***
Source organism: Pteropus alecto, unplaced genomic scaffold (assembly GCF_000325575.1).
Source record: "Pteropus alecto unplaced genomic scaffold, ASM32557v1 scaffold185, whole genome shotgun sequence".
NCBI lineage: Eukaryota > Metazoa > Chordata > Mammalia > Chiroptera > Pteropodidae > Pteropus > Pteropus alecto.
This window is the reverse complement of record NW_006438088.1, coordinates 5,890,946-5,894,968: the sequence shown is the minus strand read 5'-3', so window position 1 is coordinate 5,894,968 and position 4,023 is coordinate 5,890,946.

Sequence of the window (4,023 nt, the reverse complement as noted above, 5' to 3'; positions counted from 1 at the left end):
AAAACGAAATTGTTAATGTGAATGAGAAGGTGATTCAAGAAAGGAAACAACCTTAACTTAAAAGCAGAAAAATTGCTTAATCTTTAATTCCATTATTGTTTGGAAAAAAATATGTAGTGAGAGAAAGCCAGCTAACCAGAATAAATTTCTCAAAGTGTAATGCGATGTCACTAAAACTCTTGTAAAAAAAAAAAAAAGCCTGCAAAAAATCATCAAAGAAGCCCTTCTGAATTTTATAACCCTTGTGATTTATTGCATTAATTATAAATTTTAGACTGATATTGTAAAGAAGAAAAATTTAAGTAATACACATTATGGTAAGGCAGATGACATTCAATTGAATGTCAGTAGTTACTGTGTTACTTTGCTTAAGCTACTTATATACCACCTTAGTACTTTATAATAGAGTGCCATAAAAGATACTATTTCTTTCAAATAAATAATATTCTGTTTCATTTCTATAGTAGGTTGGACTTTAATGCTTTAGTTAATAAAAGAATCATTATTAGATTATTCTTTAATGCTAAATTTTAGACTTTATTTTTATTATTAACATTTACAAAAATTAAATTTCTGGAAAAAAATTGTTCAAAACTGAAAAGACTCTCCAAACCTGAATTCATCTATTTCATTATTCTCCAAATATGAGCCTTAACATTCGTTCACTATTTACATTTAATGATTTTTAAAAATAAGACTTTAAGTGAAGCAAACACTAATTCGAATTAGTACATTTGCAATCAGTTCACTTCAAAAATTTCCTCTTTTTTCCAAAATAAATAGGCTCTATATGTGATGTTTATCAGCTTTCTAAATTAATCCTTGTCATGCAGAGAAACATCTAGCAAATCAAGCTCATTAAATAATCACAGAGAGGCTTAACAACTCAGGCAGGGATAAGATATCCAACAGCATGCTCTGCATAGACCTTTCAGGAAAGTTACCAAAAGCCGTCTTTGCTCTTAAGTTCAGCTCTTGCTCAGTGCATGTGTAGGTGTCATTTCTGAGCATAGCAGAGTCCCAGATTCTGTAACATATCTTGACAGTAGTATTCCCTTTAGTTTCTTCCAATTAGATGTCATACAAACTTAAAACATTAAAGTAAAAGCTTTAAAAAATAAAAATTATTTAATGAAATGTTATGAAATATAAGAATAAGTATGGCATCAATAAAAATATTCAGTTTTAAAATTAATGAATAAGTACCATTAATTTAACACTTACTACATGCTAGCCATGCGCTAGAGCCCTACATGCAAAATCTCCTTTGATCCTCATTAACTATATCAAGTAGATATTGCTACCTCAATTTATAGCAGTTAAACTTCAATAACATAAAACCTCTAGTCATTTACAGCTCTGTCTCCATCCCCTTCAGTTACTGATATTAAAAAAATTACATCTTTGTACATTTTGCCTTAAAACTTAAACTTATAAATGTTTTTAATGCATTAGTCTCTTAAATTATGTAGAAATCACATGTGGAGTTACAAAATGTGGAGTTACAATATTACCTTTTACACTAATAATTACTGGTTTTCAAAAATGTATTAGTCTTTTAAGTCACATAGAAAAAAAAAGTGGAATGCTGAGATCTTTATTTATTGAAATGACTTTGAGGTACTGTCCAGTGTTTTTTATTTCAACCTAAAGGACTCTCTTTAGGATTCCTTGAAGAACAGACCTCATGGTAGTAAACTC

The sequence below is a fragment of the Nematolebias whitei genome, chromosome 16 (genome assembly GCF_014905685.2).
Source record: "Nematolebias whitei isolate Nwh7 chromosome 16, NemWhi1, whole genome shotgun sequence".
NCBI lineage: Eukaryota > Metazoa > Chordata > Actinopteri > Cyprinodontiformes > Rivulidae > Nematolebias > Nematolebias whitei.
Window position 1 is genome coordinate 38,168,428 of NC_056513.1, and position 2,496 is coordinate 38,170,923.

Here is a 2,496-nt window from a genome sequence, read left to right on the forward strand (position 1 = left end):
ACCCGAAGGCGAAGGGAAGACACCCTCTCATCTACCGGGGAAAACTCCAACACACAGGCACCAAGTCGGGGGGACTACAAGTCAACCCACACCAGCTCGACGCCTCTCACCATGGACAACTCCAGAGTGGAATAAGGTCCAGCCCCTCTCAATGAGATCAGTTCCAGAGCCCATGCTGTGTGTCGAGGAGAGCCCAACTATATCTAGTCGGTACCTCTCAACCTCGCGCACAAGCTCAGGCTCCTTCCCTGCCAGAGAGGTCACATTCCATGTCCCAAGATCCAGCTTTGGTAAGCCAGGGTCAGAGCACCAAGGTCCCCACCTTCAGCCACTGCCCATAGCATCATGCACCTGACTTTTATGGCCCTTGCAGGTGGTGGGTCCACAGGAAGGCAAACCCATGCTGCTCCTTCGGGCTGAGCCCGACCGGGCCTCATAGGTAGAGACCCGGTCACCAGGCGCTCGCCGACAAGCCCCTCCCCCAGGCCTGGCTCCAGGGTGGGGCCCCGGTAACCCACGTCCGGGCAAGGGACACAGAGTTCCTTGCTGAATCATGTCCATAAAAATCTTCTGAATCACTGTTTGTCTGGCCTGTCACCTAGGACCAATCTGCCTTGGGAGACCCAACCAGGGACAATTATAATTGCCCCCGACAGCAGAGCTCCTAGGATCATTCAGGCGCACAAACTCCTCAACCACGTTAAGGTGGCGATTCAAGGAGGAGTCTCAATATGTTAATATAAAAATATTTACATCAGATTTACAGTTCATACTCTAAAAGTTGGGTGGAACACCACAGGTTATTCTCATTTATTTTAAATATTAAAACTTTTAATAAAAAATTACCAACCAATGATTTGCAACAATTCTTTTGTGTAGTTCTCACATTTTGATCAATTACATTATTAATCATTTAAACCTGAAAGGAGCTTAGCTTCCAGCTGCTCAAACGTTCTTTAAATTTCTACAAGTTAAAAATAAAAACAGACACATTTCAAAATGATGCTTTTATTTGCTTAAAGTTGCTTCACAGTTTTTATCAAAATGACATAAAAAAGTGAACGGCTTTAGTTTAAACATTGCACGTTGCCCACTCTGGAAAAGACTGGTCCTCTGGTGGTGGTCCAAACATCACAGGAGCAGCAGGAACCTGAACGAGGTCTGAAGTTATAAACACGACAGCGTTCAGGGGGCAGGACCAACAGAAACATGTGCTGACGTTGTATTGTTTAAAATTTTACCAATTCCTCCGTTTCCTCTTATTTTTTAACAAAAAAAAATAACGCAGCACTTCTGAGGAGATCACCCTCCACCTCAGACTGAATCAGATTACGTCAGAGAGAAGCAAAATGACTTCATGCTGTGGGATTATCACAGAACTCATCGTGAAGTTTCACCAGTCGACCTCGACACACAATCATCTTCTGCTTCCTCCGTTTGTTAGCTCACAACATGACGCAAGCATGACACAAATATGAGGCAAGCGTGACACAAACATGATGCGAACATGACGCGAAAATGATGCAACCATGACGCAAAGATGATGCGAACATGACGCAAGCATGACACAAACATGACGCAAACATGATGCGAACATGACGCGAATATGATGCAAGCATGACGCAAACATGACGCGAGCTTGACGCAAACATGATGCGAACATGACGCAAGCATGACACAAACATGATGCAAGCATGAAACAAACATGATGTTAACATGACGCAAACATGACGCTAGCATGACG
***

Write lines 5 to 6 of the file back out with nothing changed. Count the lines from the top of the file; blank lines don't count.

Sequence of the window (4,023 nt, the reverse complement as noted above, 5' to 3'; positions counted from 1 at the left end):
AAAACGAAATTGTTAATGTGAATGAGAAGGTGATTCAAGAAAGGAAACAACCTTAACTTAAAAGCAGAAAAATTGCTTAATCTTTAATTCCATTATTGTTTGGAAAAAAATATGTAGTGAGAGAAAGCCAGCTAACCAGAATAAATTTCTCAAAGTGTAATGCGATGTCACTAAAACTCTTGTAAAAAAAAAAAAAAGCCTGCAAAAAATCATCAAAGAAGCCCTTCTGAATTTTATAACCCTTGTGATTTATTGCATTAATTATAAATTTTAGACTGATATTGTAAAGAAGAAAAATTTAAGTAATACACATTATGGTAAGGCAGATGACATTCAATTGAATGTCAGTAGTTACTGTGTTACTTTGCTTAAGCTACTTATATACCACCTTAGTACTTTATAATAGAGTGCCATAAAAGATACTATTTCTTTCAAATAAATAATATTCTGTTTCATTTCTATAGTAGGTTGGACTTTAATGCTTTAGTTAATAAAAGAATCATTATTAGATTATTCTTTAATGCTAAATTTTAGACTTTATTTTTATTATTAACATTTACAAAAATTAAATTTCTGGAAAAAAATTGTTCAAAACTGAAAAGACTCTCCAAACCTGAATTCATCTATTTCATTATTCTCCAAATATGAGCCTTAACATTCGTTCACTATTTACATTTAATGATTTTTAAAAATAAGACTTTAAGTGAAGCAAACACTAATTCGAATTAGTACATTTGCAATCAGTTCACTTCAAAAATTTCCTCTTTTTTCCAAAATAAATAGGCTCTATATGTGATGTTTATCAGCTTTCTAAATTAATCCTTGTCATGCAGAGAAACATCTAGCAAATCAAGCTCATTAAATAATCACAGAGAGGCTTAACAACTCAGGCAGGGATAAGATATCCAACAGCATGCTCTGCATAGACCTTTCAGGAAAGTTACCAAAAGCCGTCTTTGCTCTTAAGTTCAGCTCTTGCTCAGTGCATGTGTAGGTGTCATTTCTGAGCATAGCAGAGTCCCAGATTCTGTAACATATCTTGACAGTAGTATTCCCTTTAGTTTCTTCCAATTAGATGTCATACAAACTTAAAACATTAAAGTAAAAGCTTTAAAAAATAAAAATTATTTAATGAAATGTTATGAAATATAAGAATAAGTATGGCATCAATAAAAATATTCAGTTTTAAAATTAATGAATAAGTACCATTAATTTAACACTTACTACATGCTAGCCATGCGCTAGAGCCCTACATGCAAAATCTCCTTTGATCCTCATTAACTATATCAAGTAGATATTGCTACCTCAATTTATAGCAGTTAAACTTCAATAACATAAAACCTCTAGTCATTTACAGCTCTGTCTCCATCCCCTTCAGTTACTGATATTAAAAAAATTACATCTTTGTACATTTTGCCTTAAAACTTAAACTTATAAATGTTTTTAATGCATTAGTCTCTTAAATTATGTAGAAATCACATGTGGAGTTACAAAATGTGGAGTTACAATATTACCTTTTACACTAATAATTACTGGTTTTCAAAAATGTATTAGTCTTTTAAGTCACATAGAAAAAAAAAGTGGAATGCTGAGATCTTTATTTATTGAAATGACTTTGAGGTACTGTCCAGTGTTTTTTATTTCAACCTAAAGGACTCTCTTTAGGATTCCTTGAAGAACAGACCTCATGGTAGTAAACTC